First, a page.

How can vascular dementia be prevented?
A healthy lifestyle and the consistent treatment of conditions such as high blood pressure are important factors in reducing the risk of vascular dementia.
Scientific studies have shown that these measures are also effective in preventing Alzheimer’s disease.
The following measures seem to have the greatest effect:
- regular physical exercise
- not smoking
- healthy eating
In addition, a good education, an active social life involving everyday activities with others, an active mind and continuous mental challenges during everyday life can also help to prevent a premature loss of mental capacities.
How is vascular dementia diagnosed?
Doctors use a range of different methods to obtain as accurate a diagnosis as possible in the event of suspected dementia:
Neuropsychological tests can be used to determine whether and to what extent certain areas of mental performance (e.g. memory or the ability to concentrate) are impaired. The performance can be measured in numerical values. The doctor then compares these with values taken from the general population.
The neuropsychological examination has two objectives. Firstly, the subjective feeling of a reduction in mental capacity can be transformed into an objective comparative value. This therefore shows whether or not the perceived impairments actually exist. Secondly, it is possible to determine the combination of symptoms present in the case at hand. These give important indications as to the cause of the dementia.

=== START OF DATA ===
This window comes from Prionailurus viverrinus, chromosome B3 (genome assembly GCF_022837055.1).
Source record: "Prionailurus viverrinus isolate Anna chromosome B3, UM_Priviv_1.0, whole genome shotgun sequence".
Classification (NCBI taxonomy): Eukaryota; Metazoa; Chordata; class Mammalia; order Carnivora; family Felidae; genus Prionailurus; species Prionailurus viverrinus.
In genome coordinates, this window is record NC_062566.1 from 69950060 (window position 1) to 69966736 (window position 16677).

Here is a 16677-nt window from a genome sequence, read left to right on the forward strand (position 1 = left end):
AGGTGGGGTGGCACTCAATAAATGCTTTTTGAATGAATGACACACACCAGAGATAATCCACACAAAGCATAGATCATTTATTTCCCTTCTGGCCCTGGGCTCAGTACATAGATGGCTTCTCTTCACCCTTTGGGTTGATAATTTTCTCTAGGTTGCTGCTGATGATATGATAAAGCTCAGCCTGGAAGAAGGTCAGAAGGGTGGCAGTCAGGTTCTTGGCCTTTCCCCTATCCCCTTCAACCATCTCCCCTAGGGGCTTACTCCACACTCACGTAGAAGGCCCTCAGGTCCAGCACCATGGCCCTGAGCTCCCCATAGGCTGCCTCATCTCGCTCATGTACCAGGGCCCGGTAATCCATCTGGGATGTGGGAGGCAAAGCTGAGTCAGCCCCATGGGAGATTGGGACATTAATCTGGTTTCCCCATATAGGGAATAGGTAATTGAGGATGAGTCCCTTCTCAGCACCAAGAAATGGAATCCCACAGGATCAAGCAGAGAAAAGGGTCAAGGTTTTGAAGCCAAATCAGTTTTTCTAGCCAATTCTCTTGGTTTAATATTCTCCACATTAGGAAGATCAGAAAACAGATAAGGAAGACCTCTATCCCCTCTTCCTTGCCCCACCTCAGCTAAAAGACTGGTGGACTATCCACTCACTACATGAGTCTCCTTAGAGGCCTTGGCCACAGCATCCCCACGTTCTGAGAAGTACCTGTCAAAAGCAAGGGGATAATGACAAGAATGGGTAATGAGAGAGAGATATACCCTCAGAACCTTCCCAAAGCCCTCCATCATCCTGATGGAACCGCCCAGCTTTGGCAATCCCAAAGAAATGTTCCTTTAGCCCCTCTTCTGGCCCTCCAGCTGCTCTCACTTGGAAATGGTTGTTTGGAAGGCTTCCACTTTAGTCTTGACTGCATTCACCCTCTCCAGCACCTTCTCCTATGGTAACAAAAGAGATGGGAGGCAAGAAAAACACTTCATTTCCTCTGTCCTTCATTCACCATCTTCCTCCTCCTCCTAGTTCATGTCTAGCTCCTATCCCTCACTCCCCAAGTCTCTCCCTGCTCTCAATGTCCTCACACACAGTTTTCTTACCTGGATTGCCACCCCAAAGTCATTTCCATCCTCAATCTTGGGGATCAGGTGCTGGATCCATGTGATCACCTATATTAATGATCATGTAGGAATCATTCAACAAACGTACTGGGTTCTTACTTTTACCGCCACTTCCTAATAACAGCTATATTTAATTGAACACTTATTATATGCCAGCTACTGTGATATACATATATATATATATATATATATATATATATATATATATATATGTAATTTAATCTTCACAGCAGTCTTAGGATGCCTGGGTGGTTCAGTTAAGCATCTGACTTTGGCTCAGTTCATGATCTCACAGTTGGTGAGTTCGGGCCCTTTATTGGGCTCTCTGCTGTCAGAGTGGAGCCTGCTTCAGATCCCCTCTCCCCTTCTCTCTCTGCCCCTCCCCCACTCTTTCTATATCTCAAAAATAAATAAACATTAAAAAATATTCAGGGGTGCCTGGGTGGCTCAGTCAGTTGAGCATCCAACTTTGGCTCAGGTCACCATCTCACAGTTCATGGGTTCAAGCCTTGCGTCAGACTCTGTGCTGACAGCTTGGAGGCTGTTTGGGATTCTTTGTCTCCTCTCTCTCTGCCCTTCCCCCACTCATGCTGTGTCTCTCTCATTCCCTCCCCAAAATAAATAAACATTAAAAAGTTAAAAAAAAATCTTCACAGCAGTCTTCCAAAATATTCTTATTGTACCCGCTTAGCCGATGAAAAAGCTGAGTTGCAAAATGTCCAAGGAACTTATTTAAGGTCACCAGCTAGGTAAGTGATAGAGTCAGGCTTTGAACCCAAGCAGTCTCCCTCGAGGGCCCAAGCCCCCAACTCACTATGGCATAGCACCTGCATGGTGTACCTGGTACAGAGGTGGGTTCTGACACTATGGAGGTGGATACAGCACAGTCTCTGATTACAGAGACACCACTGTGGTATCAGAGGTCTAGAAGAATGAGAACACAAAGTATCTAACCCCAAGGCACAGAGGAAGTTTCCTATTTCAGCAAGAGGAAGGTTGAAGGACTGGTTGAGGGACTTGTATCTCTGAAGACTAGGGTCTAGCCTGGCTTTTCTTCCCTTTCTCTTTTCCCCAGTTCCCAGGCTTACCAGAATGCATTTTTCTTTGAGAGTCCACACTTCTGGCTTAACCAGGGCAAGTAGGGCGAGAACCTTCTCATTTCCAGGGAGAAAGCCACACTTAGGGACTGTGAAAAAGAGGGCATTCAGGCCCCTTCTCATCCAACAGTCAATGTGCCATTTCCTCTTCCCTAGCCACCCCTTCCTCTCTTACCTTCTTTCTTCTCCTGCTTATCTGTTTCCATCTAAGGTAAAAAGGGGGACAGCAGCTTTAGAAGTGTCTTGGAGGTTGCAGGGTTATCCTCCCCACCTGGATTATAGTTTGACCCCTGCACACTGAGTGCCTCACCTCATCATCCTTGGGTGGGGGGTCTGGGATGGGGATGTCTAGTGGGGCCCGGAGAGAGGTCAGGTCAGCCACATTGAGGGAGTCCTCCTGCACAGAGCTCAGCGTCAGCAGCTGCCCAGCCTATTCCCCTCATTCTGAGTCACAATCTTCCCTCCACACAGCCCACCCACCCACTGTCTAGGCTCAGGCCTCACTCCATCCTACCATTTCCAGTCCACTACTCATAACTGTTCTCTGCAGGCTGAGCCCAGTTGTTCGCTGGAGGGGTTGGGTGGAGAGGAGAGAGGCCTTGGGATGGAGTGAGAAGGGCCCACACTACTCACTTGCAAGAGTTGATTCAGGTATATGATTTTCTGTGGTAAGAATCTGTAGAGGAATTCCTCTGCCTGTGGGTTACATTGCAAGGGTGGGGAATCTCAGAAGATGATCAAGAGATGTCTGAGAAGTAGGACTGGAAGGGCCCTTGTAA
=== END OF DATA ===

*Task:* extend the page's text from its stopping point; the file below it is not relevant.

The brain is also examined using radiological procedures. Examining cross-sectional images of the brain makes it possible to detect chronic circulatory disorders and previous cerebral infarctions or hemorrhages. Such scans are performed using computed tomography (CT) and magnetic resonance imaging (MRI). Ultrasound scans of the neck arteries and special CT and MRI scans of the cerebral arteries are used to detect constrictions that cause circulatory disorders in the brain.